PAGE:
My binocular brought into focus a quality buck taking advantage of a well-shaded mesquite tree. He wasn’t coming any closer, but fortunately, I wasn’t confined to a stand, either. If I wanted this trophy, I’d have to stalk it down. After a long, quiet slip, I closed the gap from 128 yards to 17 yards for the broadside shot.
Spot-and-stalk is the most overlooked tactic in a bowhunter’s quiver. When the conditions are right, it can make for the most extreme bow action in the wild.
Stalking has a couple of advantages. First, unlike when you’re hunting in a blind or tree stand, you can cover ground, so your chance of seeing deer increases. Second, it enables you to hunt animals that are inactive.
As with any advanced technique, the time and conditions must be right. Typically, spot-and-stalk is best suited for early and late-season engagements, when whitetails concentrate on feeding and are most patternable.
While the approach is known as spot-and-stalk, spot-and-then-stalk is more like it. Successful bowhunters often do much more spotting than stalking. High-quality optics are a must, along with lots of patience. Use a matrix method for glassing. Divide the terrain into a grid, then methodically dissect it with your optics. Never look for a whole deer; look for an ear, an eye, a patch of hair, a beam or a tine. Be prepared to stay in one spot for 30 minutes or more.
**Slip Tips **
Successful stalking means being woods-savvy. There are several things you can do to minimize the chances of being detected. For instance, geographical features such as deadfalls, brush piles, trees, ravines, coulees, fence lines and ditches can conceal your moves. Shadows can also help mask your movement. In fact, staying in the shadows is probably the best camouflage there is.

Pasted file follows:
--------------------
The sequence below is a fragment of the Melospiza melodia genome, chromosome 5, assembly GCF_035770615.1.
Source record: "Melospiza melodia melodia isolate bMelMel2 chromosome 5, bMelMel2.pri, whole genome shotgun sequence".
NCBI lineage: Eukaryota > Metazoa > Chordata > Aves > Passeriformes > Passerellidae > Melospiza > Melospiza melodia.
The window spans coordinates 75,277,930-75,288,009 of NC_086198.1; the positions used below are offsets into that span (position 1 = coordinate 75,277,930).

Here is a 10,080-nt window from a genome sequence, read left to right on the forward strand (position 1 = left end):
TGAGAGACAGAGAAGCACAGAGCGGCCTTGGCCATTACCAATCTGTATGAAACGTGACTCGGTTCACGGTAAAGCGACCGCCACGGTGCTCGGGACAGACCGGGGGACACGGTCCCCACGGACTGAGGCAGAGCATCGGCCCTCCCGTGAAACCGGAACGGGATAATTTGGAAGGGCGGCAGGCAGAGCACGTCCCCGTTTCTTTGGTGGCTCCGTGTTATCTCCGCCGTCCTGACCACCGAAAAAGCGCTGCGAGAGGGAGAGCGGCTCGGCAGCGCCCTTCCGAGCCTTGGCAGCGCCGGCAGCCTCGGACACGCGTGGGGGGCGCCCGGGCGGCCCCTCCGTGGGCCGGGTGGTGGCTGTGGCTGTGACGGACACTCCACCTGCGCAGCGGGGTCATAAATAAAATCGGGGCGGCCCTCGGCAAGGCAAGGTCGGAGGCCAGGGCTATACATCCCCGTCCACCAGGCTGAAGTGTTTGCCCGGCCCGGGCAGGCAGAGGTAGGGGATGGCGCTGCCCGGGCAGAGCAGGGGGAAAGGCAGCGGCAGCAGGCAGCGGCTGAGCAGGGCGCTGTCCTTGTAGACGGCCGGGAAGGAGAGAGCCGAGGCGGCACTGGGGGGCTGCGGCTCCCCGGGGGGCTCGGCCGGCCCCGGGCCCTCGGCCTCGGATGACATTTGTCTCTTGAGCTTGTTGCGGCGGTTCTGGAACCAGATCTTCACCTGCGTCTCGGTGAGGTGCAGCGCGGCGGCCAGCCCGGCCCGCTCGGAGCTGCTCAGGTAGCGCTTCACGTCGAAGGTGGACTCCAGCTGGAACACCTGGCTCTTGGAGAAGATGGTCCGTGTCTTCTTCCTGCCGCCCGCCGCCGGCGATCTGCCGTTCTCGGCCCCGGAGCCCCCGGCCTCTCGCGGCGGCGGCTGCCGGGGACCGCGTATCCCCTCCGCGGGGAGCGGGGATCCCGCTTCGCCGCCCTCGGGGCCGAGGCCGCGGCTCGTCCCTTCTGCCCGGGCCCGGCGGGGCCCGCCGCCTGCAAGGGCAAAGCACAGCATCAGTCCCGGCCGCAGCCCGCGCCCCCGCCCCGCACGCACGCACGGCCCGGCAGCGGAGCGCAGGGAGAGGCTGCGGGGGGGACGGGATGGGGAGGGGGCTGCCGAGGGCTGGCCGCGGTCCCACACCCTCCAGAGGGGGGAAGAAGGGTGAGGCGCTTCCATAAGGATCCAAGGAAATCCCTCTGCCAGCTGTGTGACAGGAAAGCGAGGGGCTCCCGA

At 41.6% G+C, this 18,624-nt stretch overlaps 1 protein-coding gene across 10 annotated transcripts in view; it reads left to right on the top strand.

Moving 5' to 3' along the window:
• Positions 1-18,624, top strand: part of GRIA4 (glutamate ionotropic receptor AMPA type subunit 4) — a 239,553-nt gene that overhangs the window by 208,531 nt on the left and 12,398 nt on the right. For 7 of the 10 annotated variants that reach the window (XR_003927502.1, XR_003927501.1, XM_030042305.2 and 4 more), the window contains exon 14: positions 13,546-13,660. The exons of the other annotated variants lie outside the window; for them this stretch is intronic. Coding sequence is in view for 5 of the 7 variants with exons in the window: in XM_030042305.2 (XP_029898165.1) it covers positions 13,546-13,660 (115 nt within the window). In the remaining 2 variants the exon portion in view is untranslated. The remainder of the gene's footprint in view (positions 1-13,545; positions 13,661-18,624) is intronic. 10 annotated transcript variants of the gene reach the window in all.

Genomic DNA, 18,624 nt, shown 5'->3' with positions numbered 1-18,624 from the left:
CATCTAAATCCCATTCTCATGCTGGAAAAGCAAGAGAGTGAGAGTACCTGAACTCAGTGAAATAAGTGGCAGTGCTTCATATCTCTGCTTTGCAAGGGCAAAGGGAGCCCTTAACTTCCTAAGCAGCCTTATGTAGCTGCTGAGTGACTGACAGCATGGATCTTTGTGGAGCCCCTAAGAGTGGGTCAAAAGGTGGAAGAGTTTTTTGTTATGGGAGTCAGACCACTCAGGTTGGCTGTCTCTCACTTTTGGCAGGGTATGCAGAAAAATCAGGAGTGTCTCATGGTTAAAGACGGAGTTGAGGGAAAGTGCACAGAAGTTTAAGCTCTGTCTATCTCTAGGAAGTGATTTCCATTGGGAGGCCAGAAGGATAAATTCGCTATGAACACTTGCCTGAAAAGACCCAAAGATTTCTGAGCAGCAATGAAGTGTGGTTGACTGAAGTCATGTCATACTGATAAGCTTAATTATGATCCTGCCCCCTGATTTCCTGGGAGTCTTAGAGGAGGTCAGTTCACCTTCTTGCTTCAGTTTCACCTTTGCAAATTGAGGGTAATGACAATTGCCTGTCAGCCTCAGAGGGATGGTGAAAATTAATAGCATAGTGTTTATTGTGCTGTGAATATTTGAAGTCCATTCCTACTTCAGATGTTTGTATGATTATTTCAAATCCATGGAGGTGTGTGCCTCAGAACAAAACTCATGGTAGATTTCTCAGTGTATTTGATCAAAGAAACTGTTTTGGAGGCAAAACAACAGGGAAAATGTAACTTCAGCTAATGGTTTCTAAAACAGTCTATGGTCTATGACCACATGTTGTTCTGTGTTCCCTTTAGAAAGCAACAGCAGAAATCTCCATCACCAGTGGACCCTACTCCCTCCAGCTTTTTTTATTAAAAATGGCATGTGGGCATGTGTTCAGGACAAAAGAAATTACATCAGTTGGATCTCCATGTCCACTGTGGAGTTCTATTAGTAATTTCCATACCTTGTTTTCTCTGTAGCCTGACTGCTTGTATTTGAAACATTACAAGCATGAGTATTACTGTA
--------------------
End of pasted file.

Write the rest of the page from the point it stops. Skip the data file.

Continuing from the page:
Success depends on favorable conditions as well. A soft snow, recent rain or strong wind swings the odds in your favor. Snow is like a highlighter for tracks and trails. Rain quiets undergrowth, helping you to move with stealth.
Swirling wind does several things. Most important, it keeps deer bedded longer, which makes the spot-and-stalk technique all the more deadly. Rustling leaves and swaying limbs disguise your approach, helping you to stalk within bow range. A swirling wind also makes it tough for deer to locate you by your scent. Spot-and-stalk requires very slow, deliberate movement, with a plan and path in mind before you start. When moving toward an animal, never move laterally. Deer possess an uncanny ability to pick up this movement. If you move directly toward your target, you’ll reduce your chances of being busted and cover ground more quickly. Remember to stagger your steps, too. Animals don’t walk with a rhythmic step, and you shouldn’t, either.
[pagebreak] Drop your favorite turkey call into your fanny pack. When you’re conducting a stalk, a gentle yelp or purr settles deer. In most cases they’re fooled into thinking you’re a turkey out for a stroll. It’s an unbeatable cover technique.
Once you’ve located an animal, there are two typical stalk scenarios. You’ll find deer either bedded or on the move. Each situation calls for a different tactic.
Bedded animals present no reason to hurry. Plan for slipping in on a bedded animal. This includes determining a shooting area. Keep in mind that this is a thinking game. It’s better to have a deer walk away than spook and run.
When you spot a moving deer, remember that bucks act differently from does. Typically does follow trails or wander, whereas bucks tend to travel in straight lines.
Once you’ve spotted a buck, determine an intersection somewhere along his travel path. You’ll need to be in a position favorable for a shot. Notice the direction and speed of the deer and mentally project an interception point. (Be flexible;; predicting a deer’s path is next to impossible.)
When you move to intercept an animal, keep wind direction in mind. Never let an animal get downwind of you. A piece of fine cotton twine tied to your bow limb is a quick and convenient wind check. With everything in your favor-wind, position and terrain-make the stalk, and then make the shot.
**Difficult Shots **
Most of us practice standing shots. If you’re going to stalk, you must be capable of making awkward shots from sitting or kneeling positions. When you execute these shots remember to keep your torso square to your hips and your head in line with the bow.
To keep your head square, use a kisser button and a peep sight and lay the string across your nose. This three-point anchor system ensures that your head remains square, keeping the shot true. You can quickly check a sight level as well, to make sure your bow is square.